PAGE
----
Category: Cultural Diversity / Vulnerable Populations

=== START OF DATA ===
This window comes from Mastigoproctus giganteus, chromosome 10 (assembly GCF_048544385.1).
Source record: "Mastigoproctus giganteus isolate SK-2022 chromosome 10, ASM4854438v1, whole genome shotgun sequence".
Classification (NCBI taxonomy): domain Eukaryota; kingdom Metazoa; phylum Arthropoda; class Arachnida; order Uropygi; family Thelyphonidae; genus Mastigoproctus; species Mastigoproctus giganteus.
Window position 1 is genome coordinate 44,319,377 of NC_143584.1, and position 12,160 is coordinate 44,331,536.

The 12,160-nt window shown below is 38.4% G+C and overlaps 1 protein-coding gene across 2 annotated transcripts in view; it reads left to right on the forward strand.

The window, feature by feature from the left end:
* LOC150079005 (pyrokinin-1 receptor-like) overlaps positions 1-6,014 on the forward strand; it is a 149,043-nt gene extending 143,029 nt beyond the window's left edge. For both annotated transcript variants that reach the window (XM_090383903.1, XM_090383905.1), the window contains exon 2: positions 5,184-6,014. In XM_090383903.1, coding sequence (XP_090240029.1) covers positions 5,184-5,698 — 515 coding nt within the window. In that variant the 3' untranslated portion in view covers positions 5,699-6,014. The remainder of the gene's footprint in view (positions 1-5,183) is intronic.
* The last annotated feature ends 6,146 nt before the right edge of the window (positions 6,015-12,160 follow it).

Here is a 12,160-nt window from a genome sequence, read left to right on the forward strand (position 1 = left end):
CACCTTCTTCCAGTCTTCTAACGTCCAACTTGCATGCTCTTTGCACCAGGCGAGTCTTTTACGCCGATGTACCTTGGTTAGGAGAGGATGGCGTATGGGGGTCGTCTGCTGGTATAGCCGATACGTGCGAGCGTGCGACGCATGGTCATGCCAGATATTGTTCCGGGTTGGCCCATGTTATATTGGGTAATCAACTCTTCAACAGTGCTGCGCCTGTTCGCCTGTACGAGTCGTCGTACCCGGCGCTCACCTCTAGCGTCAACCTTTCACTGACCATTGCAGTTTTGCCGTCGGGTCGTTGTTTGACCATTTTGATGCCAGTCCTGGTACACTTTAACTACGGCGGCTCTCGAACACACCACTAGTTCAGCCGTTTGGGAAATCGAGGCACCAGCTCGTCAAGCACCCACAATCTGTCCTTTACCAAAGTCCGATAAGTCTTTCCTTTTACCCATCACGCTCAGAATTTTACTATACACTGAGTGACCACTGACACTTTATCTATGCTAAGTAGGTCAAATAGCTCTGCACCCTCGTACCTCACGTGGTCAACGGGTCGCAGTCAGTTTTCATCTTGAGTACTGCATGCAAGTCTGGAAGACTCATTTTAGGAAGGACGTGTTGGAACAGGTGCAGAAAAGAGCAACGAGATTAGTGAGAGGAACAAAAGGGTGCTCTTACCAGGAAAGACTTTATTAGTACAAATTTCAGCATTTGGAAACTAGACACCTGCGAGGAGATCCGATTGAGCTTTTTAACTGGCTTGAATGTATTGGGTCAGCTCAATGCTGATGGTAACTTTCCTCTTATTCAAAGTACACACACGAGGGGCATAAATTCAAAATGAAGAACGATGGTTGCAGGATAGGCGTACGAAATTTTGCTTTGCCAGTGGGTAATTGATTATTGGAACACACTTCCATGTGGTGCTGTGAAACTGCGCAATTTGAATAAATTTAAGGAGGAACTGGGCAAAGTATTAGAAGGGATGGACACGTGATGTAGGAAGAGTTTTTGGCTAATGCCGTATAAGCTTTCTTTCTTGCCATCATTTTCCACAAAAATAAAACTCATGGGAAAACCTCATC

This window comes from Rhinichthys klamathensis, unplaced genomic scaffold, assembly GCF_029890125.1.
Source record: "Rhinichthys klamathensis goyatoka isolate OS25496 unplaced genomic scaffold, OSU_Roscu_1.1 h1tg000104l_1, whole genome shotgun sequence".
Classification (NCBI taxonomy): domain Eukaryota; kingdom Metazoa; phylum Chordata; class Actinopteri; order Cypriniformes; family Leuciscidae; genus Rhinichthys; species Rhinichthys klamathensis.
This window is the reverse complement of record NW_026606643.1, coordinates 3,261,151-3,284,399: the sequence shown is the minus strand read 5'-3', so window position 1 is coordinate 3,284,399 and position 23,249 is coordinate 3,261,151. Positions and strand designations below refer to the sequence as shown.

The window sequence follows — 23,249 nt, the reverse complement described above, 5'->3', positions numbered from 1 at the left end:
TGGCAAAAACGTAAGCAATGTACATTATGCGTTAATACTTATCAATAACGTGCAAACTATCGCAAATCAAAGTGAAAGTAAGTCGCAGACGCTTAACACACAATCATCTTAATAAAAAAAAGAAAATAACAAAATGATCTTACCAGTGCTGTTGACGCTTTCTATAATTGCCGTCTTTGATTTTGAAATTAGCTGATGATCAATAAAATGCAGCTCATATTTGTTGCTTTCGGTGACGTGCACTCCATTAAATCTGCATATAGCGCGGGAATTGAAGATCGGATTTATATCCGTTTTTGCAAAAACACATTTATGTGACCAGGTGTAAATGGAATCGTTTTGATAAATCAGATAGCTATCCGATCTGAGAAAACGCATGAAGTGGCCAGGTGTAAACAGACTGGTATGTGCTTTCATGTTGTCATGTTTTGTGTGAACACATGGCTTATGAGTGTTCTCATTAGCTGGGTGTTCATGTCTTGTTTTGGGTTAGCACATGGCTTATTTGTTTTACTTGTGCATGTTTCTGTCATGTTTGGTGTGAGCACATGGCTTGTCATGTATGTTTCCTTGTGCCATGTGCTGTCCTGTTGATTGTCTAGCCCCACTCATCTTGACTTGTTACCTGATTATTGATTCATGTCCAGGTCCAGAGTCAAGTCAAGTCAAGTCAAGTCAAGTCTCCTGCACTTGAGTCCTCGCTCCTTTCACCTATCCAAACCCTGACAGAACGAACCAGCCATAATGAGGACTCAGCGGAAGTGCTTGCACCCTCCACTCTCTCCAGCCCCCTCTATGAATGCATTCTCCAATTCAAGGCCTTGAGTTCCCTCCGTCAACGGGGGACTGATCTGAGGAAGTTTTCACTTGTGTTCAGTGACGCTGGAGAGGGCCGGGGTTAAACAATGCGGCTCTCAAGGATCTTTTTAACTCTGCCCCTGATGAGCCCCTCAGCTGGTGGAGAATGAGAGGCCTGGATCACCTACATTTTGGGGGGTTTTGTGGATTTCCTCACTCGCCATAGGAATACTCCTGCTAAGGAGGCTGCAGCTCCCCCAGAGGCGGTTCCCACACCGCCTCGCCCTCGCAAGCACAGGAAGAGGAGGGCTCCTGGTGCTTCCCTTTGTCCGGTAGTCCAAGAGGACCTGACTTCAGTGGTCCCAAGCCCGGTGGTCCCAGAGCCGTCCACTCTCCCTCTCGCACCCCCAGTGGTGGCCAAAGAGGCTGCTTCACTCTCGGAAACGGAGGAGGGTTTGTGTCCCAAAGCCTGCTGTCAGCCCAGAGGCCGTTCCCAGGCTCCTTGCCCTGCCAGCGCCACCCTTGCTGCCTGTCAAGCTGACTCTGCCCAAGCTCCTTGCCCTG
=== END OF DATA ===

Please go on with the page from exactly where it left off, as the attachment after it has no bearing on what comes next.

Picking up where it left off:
Depression among Latinx adolescents is reported at a higher rate than adolescents of other ethnic backgrounds (Céspedes & Huey Jr, 2008), yet little is known about the actions taken when an individual has depression. Research has shown that among acculturated Latinx adults there is a less favorable view of seeking help for their mental health problems (Ramos-Sanchez, & Atkinson, 2009). Furthermore, a majority of Latinx adolescents, including Latinx girls, do not receive care for their mental health issues (Cauce et al., 2002). Understanding how acculturation, generational status, and family values influence help seeking among Latinx youth living in the US is essential to providing the care that this population needs. The objective of this study was to examine whether cultural identity, generational status, and acculturation influence Latinx youth’s knowledge about what to do if an individual is depressed. Forty-three (N=43) 11-12th grade Latinx girls answered acculturation and depression self-report measures and completed a diagnostic assessment and a qualitative interview describing their understanding and cultural experiences with depression. Qualitative and quantitative data were analyzed and coded independently. Participants (mean age = 17.07 years, SD=.77) primarily spoke Spanish at home (63%), and were mostly first (51%) or second generation (40%). Acculturation rating scores indicated that the sample was bicultural (mean AOS=3.59, SD=.63; mean MOS=4.03, SD=.74). Sixty-five percent (n=28) of participants met criteria for a current or past major or minor depressive episode but only seven participants (25%) received psychotherapy or medication treatment. Age, number of years in the US, and Latinx cultural identity did not influence their perceptions of what to do when depressed. Among participants who expressed that being Latinx influenced what to do when someone is depressed, qualitative data suggested that stereotypes, language, and parental involvement were important factors associated with the Latinx culture and played a role in what to do when depressed. Additionally, these participants indicated that “talking to others” was helpful for depressed individuals. Despite demographic and cultural similarities between those who expressed that their Latinx identity influenced their depression help-seeking knowledge, there were some noted differences in what they said they would do if someone was depressed. Understanding the factors that influence Latinx youth’s knowledge about what to do if an individual, including themselves, is depressed will further guide clinicians in providing culturally competent services.